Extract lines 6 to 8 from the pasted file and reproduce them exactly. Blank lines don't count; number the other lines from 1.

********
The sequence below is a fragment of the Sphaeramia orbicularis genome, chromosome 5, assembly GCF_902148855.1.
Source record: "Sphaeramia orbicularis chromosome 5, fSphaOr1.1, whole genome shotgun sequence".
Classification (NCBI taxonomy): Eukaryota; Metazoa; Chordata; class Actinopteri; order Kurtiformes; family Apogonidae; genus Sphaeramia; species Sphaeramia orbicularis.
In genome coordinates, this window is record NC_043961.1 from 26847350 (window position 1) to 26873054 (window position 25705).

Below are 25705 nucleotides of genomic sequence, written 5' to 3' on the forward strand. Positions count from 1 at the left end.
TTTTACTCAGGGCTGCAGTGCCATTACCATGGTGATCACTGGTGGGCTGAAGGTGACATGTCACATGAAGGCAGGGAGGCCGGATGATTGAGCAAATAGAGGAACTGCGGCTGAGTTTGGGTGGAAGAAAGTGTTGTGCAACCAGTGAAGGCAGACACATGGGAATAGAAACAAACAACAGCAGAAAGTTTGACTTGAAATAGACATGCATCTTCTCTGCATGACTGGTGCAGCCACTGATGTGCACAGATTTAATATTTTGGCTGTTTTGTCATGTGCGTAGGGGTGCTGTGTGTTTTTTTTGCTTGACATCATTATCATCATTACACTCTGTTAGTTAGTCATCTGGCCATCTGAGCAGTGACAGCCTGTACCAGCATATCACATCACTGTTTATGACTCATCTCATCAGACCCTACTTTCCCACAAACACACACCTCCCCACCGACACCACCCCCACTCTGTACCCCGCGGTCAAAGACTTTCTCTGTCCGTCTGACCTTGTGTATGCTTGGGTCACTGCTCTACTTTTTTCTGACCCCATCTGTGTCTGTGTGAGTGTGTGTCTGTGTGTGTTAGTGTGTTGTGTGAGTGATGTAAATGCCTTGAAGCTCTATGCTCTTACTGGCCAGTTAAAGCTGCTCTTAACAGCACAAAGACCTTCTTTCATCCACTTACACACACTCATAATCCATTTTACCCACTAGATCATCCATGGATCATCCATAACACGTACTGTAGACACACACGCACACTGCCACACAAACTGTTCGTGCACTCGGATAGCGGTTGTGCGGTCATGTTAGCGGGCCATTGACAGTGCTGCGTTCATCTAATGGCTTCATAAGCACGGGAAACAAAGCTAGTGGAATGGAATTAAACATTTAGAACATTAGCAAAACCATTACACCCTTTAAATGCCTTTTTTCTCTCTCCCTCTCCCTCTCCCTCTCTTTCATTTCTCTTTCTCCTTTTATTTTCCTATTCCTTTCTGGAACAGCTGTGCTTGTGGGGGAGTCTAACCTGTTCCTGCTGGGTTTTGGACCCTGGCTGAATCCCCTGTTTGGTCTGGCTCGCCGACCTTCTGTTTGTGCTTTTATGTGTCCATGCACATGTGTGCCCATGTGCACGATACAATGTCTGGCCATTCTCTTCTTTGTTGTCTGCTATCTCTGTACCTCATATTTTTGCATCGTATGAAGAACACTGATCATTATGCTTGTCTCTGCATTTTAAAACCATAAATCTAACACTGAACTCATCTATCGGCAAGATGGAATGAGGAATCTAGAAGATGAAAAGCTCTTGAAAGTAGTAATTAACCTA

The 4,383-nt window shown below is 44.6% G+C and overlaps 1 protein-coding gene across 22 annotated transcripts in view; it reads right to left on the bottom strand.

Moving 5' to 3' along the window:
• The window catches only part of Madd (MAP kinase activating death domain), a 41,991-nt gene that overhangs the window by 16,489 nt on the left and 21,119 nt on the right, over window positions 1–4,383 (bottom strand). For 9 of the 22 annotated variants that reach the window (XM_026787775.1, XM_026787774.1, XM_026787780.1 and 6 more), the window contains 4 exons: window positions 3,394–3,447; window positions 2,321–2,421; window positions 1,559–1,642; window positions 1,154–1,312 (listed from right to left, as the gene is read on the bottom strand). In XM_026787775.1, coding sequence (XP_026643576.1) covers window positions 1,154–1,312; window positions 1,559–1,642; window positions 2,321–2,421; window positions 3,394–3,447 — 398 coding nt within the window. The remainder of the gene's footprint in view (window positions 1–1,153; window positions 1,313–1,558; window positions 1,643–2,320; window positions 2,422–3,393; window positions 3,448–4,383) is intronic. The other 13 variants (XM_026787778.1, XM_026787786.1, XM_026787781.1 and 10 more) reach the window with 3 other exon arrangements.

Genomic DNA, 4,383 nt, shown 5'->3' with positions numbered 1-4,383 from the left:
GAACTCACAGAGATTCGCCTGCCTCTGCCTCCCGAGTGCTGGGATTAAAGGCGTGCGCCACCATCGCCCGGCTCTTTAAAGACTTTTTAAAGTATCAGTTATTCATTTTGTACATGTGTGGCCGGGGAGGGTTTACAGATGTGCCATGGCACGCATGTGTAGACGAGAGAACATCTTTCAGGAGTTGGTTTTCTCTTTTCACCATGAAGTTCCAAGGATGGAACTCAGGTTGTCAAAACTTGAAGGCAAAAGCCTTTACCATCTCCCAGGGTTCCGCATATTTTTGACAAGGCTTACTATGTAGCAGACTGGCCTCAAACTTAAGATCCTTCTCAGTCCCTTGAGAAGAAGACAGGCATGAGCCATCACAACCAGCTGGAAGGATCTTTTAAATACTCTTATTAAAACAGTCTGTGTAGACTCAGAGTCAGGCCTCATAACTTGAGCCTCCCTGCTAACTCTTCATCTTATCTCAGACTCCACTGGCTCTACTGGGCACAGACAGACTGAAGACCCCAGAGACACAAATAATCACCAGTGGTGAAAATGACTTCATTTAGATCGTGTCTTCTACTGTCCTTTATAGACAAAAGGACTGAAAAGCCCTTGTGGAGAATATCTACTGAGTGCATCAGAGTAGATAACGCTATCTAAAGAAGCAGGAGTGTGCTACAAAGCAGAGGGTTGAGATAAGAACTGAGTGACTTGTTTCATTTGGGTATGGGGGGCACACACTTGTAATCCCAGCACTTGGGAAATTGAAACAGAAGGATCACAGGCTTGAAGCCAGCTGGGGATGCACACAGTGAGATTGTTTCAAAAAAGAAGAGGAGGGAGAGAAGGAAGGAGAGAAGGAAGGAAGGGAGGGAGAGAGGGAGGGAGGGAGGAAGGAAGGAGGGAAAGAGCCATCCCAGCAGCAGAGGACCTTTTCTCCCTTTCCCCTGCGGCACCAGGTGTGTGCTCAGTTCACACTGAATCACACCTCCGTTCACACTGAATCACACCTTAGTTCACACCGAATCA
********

TTTTACTCAGGGCTGCAGTGCCATTACCATGGTGATCACTGGTGGGCTGAAGGTGACATGTCACATGAAGGCAGGGAGGCCGGATGATTGAGCAAATAGAGGAACTGCGGCTGAGTTTGGGTGGAAGAAAGTGTTGTGCAACCAGTGAAGGCAGACACATGGGAATAGAAACAAACAACAGCAGAAAGTTTGACTTGAAATAGACATGCATCTTCTCTGCATGACTGGTGCAGCCACTGATGTGCACAGATTTAATATTTTGGCTGTTTTGTCATGTGCGTAGGGGTGCTGTGTGTTTTTTTTGCTTGACATCATTATCATCATTACACTCTGTTAGTTAGTCATCTGGCCATCTGAGCAGTGACAGCCTGTACCAGCATATCACATCACTGTTTATGACTCATCTCATCAGACCCTACTTTCCCACAAACACACACCTCCCCACCGACACCACCCCCACTCTGTACCCCGCGGTCAAAGACTTTCTCTGTCCGTCTGACCTTGTGTATGCTTGGGTCACTGCTCTACTTTTTTCTGACCCCATCTGTGTCTGTGTGAGTGTGTGTCTGTGTGTGTTAGTGTGTTGTGTGAGTGATGTAAATGCCTTGAAGCTCTATGCTCTTACTGGCCAGTTAAAGCTGCTCTTAACAGCACAAAGACCTTCTTTCATCCACTTACACACACTCATAATCCATTTTACCCACTAGATCATCCATGGATCATCCATAACACGTACTGTAGACACACACGCACACTGCCACACAAACTGTTCGTGCACTCGGATAGCGGTTGTGCGGTCATGTTAGCGGGCCATTGACAGTGCTGCGTTCATCTAATGGCTTCATAAGCACGGGAAACAAAGCTAGTGGAATGGAATTAAACATTTAGAACATTAGCAAAACCATTACACCCTTTAAATGCCTTTTTTCTCTCTCCCTCTCCCTCTCCCTCTCTTTCATTTCTCTTTCTCCTTTTATTTTCCTATTCCTTTCTGGAACAGCTGTGCTTGTGGGGGAGTCTAACCTGTTCCTGCTGGGTTTTGGACCCTGGCTGAATCCCCTGTTTGGTCTGGCTCGCCGACCTTCTGTTTGTGCTTTTATGTGTCCATGCACATGTGTGCCCATGTGCACGATACAATGTCTGGCCATTCTCTTCTTTGTTGTCTGCTATCTCTGTACCTCATATTTTTGCATCGTATGAAGAACACTGATCATTATGCTTGTCTCTGCATTTTAAAACCATAAATCTAACACTGAACTCATCTATCGGCAAGATGGAATGAGGAATCTAGAAGATGAAAAGCTCTTGAAAGTAGTAATTAACCTA

The 4,383-nt window shown below is 44.6% G+C and overlaps 1 protein-coding gene across 22 annotated transcripts in view; it reads right to left on the bottom strand.

Moving 5' to 3' along the window: